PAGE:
Review – Faraway



Designer Corentin Lebrat, Johannes Goupy

Artist Maxime Morin

Publisher Catch Up Games (Pandasaurus Games)

Category Card Game

Length 15-60 minutes

Release Date June 2024

Player Count 2-6

Price $24.95

While most avid board gamers would mention the Brunos (Faidutti and Cathala) if you asked about famous French game designers, some other names come up through “guilty by association,” such as Ludovic Maublanc or (now deceased) Serge Laget. Newcomers Corentin Lebrat (Draftosaurus) and Johannes Goupy (Orichalcum) have both co-designed games with Bruno Cathala, but now they’ve paired up for the surprise hit in a small package, Faraway. This game recently won the “medium weight” Game of the Year award in France, was it justified? Let’s see!

First, I have to say I’m amused, shocked, and impressed by the ridiculous amount of worldbuilding present in this small game’s rulebook. The fun-but-strange artwork is explained in great detail, which is really appreciated. The game itself is all colors and symbols, but the symbols are clear and the artwork is fun and colorful. For a small card game, it’s a little pricey at $24.95, and I wish the cards weren’t square, but overall it’s a solid production.

The game is surprisingly simple: on your turn, play a card into a line of eight cards; players then draft a new card in initiative order, starting with the lowest-number card just played. Within this very basic system, two very crucial things happen that pretty much make the game. First, after you finish your line of eight cards, you score it backwards. Meaning, at the end, you score your 8th card as if the other 7 have not yet been played, the score your 7th card as if only it and the 8th card exist, and so on. This allows for the very definition of long-term planning: you know your first card can depend on the upcoming cards, but your last card needs to be pretty useful on its own. And generally, the cards follow a pattern where you would want to play the high-numbered cards late and the low-numbered cards early, but enter the second twist. 

If you play cards in ascending order, you are rewarded with a special “Sanctuary card”. This can provide bonus points or symbols, not a ton, but they work in the best way possible: they score last, counting everything, but are ever-present, counting towards icons needed for all 8 of your main cards. And that’s it! The game system is actually quite simple, but the wide variety of scoring mechanisms still makes it a bit more advanced. It also means the game takes about as long to score as it does to play, unfortunately.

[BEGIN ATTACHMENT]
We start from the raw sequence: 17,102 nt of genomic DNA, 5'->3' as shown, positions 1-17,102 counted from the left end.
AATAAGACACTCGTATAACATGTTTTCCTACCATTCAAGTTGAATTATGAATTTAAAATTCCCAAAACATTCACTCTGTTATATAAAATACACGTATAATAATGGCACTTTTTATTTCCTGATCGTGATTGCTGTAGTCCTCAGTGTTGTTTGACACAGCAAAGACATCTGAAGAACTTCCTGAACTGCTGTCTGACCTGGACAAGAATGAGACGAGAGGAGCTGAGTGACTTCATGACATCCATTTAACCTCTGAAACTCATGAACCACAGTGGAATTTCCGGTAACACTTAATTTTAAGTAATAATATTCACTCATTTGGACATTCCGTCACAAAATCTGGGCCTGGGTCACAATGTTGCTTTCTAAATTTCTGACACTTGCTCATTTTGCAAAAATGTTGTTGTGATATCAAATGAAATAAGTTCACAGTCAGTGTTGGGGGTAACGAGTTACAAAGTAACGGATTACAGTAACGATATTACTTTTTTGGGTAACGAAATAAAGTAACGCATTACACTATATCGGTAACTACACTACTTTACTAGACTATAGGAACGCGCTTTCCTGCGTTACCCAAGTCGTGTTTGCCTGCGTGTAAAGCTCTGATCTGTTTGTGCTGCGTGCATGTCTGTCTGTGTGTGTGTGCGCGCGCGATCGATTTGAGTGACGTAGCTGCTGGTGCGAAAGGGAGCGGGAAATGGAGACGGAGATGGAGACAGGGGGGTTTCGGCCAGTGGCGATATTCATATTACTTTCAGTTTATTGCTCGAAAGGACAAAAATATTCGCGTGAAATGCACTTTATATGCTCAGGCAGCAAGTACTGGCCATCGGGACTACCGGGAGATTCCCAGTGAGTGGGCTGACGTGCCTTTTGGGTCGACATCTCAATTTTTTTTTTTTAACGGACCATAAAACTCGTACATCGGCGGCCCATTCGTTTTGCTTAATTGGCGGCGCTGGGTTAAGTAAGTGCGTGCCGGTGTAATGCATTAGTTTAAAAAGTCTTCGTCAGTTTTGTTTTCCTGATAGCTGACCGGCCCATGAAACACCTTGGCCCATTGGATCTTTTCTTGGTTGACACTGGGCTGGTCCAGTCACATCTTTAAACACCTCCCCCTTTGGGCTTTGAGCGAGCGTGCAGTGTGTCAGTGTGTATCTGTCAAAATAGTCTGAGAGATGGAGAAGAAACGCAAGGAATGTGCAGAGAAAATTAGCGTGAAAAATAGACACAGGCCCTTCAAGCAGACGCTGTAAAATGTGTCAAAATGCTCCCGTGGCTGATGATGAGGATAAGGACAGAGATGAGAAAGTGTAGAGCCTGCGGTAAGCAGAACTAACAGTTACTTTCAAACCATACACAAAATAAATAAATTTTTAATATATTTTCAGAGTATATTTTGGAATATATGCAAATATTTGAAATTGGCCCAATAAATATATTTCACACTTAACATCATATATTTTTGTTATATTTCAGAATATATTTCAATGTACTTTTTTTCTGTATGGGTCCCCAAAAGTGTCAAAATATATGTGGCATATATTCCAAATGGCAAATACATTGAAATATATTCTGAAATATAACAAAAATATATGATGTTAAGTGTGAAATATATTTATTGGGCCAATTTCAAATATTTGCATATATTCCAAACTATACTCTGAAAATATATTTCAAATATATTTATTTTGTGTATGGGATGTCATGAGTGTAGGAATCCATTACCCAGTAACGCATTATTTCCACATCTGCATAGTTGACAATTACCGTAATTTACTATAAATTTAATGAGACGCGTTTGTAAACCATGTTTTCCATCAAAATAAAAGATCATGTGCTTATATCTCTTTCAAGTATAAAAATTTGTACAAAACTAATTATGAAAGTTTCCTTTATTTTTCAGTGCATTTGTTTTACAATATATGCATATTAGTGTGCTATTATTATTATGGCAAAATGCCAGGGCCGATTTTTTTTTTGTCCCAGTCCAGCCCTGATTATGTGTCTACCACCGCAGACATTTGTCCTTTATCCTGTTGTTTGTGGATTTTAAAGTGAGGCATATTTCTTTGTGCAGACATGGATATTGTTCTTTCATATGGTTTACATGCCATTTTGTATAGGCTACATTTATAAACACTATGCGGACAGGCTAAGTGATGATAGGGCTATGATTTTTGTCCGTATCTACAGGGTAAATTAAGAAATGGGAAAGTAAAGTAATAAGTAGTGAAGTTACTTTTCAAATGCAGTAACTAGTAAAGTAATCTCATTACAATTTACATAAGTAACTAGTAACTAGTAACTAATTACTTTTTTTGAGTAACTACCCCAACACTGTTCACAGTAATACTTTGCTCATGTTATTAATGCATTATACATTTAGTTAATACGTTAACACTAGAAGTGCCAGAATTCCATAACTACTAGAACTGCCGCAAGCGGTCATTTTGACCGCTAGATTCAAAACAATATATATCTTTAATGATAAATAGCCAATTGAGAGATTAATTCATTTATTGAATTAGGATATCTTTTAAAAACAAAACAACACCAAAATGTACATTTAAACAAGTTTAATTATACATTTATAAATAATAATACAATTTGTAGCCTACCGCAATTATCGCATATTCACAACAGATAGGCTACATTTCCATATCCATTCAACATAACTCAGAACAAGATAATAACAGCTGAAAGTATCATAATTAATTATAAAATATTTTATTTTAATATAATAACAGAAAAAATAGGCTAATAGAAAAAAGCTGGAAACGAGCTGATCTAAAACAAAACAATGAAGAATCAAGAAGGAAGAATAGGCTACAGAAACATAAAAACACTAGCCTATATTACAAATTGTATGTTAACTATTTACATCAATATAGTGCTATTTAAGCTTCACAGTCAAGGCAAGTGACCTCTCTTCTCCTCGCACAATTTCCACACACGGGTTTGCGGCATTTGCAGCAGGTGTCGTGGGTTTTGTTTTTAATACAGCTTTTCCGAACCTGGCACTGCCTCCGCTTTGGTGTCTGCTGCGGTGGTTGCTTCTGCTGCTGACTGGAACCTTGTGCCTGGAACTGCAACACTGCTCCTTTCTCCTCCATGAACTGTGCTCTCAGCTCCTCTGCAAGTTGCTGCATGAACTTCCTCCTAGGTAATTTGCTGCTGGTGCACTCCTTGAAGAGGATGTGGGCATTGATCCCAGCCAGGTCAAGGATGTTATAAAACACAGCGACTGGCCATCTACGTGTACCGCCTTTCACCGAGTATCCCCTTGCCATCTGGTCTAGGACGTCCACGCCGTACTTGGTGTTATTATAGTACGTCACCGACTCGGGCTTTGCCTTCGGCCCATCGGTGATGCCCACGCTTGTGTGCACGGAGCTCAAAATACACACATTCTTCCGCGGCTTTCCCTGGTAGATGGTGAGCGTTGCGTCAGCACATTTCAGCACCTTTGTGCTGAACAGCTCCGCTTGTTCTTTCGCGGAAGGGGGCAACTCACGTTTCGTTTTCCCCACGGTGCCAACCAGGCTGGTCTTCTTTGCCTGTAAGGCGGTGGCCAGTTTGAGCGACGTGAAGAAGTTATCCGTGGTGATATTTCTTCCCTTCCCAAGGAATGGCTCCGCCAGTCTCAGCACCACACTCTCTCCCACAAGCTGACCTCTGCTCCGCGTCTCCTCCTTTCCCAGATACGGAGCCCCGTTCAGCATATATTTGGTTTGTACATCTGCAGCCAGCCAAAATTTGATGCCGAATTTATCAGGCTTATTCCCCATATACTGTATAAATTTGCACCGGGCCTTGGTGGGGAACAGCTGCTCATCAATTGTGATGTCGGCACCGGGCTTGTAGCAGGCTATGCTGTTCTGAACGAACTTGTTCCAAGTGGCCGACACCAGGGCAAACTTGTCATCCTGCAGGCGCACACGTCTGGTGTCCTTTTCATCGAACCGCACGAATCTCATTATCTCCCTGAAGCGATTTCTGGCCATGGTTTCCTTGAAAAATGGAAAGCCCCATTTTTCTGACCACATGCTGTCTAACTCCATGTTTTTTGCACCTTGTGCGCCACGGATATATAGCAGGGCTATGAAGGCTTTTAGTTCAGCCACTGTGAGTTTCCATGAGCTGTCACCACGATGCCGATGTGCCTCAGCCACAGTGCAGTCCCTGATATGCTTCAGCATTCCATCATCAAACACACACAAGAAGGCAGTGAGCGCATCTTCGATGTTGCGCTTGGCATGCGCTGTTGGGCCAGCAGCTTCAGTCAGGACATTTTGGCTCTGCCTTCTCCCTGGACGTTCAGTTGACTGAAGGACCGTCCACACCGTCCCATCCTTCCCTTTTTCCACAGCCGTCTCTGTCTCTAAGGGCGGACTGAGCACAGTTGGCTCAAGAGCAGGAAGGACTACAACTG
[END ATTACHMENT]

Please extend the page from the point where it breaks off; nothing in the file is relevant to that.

Despite that, Faraway is a really good game. The interaction is fairly basic: determining who goes first to get a card you really need, or being okay with picking last this turn. But your personal puzzle, especially the conflict being wanting to play cards in ascending order, knowing they might score suboptimally, but who knows what Sanctuary card you’ll get… It’s the perfect level of tension, offering tough but quick decisions, so that overall the game is really only about 15 minutes per player. It feels like a full experience, despite the fact that all you really do is play eight cards in a row. That’s a shockingly impressive feat, and exactly the kind of game I’m looking for these days; being a father of three means that 3-hour monstrosities are never making it to my table. The game is so simple, clever, interesting and quick that it’s really hard not to recommend it to everyone. It’s also available on BoardGameArena, although I found the interface harder to grok than playing in real life. In any case, I expect this game to win more awards in the future and to become one of the hallowed “evergreens” of the hobby, and it deserves to be so. 

The Bottom Line

Faraway is a clever little card game, and it'll be around for a long while.



Author: Derek Thompson

I’ve been a board game reviewer on Geeks Under Grace since 2011. I love card-driven games and party games. I have a Ph.D. in Mathematics and teach the subject at Taylor University in Upland, IN. My wife and kids are my favorite gaming partners.